It is currently used in many of Sony α DSLRs and mirrorless cameras. Image processing in the camera converts the raw image data from a CCD or CMOS image sensor into the format that is stored on the memory card. This processing is one of the bottlenecks in digital camera speed, so manufacturers put much effort into making, and marketing, the fastest processors for this step that they can. Some of the models that use the BIONZ image processors are DSC-W150, DSC-W170, DSC-W210, DSC-W350 etc.
History of BIONZ chips in Sony cameras
BIONZ – MegaChips MA07170 and MA07171
Similar MegaChips processors had been used in the DSLR-A100 (MA07169) as well as in the Konica Minolta 5D (MA07168) and 7D (MA07168), implementing Konica Minolta's CxProcess III running under MiSPO's NORTi/MIPS, an RTOS following the µITRON standard.
BIONZ – Sony CXD4115 chips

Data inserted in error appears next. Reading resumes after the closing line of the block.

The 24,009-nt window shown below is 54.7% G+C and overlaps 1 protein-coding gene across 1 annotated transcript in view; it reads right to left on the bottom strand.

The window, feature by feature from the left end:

BIONZ – Sony CXD4132
The following camera models utilize a Sony CXD4132 series chip as multicore BIONZ processor: SLT-A37, SLT-A57, SLT-A58, SLT-A65 / SLT-A65V, SLT-A77 / SLT-A77V, SLT-A99 / SLT-A99V / HV, NEX-F3, NEX-3N, NEX-5N, NEX-5R, NEX-5T, NEX-6, NEX-7 / Lunar, NEX-VG20, NEX-VG30, NEX-VG900, NEX-FS100, DSC-RX1 / DSC-RX1R, DSC-RX100 / Stellar, DSC-RX100M2.
BIONZ X – Sony CXD90014
Some recent Sony cameras use a significantly enhanced image processor based on the Sony CXD90014 series dubbed the BIONZ X, including the ILCE-7 / ILCE-7R, ILCE-5000, ILCE-6000, DSC-RX10, ILCA-77M2 and DSC-RX100 III. It features, among other things, detail reproduction technology and diffraction-reducing technology, area-specific noise reduction and 16-bit image processing + 14-bit raw output. It can process up to 10 frames per second and features Lock-on AF and object tracking.